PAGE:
Figure 2 shows some of the accessory arms which are useful for general thoracic surgery (from left side; small clip applier,permanent cautery spatula, DeBakey forceps, monopolar curved scissors, large needle driver, Maryland bipolar forceps, ProGrasp forceps; usually attached the monopolar curved scissors on arm 1; as the right hand in thoracic procedure, and Maryland bipolar forceps or Cadiere forceps on arm 2; as the left hand in thoracic procedure).

The endoscope of the dVS system provides a 3-dimensional high-resolution binocular view of the surgical field, and is capable of a 12-fold enlarged view. The operation with the system enables accurate and simple safe surgery, because the range of motion of the robot arms within small spaces such as the thorax is extremely extensive. The crucial factors for successful dVS surgical procedures in thoracic surgery are selection of the appropriate placement and angle of the dVS ports, selected in relation to the individual target and patient position, which varies according to the target location.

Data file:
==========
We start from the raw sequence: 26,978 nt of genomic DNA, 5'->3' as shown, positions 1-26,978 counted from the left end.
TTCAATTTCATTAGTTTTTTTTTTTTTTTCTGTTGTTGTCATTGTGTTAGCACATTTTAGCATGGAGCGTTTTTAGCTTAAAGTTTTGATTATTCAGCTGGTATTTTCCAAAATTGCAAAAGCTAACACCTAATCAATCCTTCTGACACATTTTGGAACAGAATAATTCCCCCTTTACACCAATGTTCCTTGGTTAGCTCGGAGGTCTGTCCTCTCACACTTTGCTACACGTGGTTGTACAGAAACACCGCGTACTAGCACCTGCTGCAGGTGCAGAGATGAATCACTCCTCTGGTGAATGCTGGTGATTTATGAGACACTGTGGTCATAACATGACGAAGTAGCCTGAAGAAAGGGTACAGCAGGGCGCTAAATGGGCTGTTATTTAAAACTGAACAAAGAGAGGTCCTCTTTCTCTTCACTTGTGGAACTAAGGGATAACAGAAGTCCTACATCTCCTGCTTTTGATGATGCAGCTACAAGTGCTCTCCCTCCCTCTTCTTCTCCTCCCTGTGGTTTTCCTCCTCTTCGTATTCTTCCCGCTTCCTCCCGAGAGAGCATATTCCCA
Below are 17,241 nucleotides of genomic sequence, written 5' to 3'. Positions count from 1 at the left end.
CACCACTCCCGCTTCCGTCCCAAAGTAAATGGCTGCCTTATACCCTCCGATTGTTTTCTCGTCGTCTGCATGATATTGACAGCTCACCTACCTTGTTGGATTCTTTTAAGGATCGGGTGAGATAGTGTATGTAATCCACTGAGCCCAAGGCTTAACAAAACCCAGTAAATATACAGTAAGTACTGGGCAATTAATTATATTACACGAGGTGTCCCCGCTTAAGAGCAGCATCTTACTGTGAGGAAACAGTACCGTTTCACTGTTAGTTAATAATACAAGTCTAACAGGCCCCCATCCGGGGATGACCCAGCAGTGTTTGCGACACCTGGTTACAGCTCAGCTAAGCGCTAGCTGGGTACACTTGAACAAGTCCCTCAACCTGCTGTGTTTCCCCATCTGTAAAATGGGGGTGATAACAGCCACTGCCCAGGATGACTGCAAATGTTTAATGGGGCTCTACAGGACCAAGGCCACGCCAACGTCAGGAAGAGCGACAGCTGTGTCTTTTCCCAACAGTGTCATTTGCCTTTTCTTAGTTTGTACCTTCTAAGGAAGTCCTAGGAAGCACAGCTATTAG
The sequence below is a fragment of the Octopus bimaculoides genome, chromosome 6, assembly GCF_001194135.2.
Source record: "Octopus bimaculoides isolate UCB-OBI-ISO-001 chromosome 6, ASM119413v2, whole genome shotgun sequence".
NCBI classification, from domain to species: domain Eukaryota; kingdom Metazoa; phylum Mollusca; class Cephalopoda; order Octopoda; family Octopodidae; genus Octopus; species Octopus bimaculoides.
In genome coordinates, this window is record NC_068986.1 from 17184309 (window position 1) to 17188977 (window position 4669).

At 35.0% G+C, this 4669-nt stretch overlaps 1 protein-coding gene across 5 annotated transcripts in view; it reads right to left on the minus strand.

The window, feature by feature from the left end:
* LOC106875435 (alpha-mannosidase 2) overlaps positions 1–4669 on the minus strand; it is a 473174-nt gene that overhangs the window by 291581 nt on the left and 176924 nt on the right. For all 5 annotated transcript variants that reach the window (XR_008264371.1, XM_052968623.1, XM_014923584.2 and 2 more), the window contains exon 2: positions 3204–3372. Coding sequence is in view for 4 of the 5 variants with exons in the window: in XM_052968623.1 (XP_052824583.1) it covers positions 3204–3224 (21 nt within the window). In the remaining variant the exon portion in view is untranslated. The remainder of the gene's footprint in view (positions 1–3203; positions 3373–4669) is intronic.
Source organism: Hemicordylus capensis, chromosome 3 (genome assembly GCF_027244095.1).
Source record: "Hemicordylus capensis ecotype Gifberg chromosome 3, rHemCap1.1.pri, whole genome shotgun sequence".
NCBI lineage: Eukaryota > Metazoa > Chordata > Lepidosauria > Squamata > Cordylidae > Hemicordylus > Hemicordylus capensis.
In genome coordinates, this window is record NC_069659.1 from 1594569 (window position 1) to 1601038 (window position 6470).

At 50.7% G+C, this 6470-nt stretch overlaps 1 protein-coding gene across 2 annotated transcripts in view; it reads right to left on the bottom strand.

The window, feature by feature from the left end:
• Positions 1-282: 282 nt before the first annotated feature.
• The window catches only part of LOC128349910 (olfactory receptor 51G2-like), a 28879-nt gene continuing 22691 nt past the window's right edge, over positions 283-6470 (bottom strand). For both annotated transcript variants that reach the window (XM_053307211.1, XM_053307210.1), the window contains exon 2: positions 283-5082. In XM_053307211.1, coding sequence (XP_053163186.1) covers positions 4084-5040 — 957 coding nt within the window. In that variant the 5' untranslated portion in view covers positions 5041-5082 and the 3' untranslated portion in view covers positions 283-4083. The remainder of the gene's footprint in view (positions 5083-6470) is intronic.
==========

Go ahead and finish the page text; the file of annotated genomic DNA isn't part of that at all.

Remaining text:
2.1. Robot assisted thoracic surgery (RATS)

2.1.1.RATS. set up

Care in selecting the pre-setting according to target location is the most important stage for robotic surgery in such lesions. Adjustments to the position of the instrument arms are also necessary, depending on the level of the target lesion.

Typical positioning of the instrument arm ports shown in Figure 3 is important. The camera port is placed approximately 20 cm from the target through the disposable 12-mm trocar. Instrument arm ports are placed at least 10 cm away from the camera port or the other Intuitive instrument arm ports. Assistant port (s) consisting of disposable 5–12 mm trocars are placed at least 5 cm away from any camera or instrument arm ports.

Figure 3.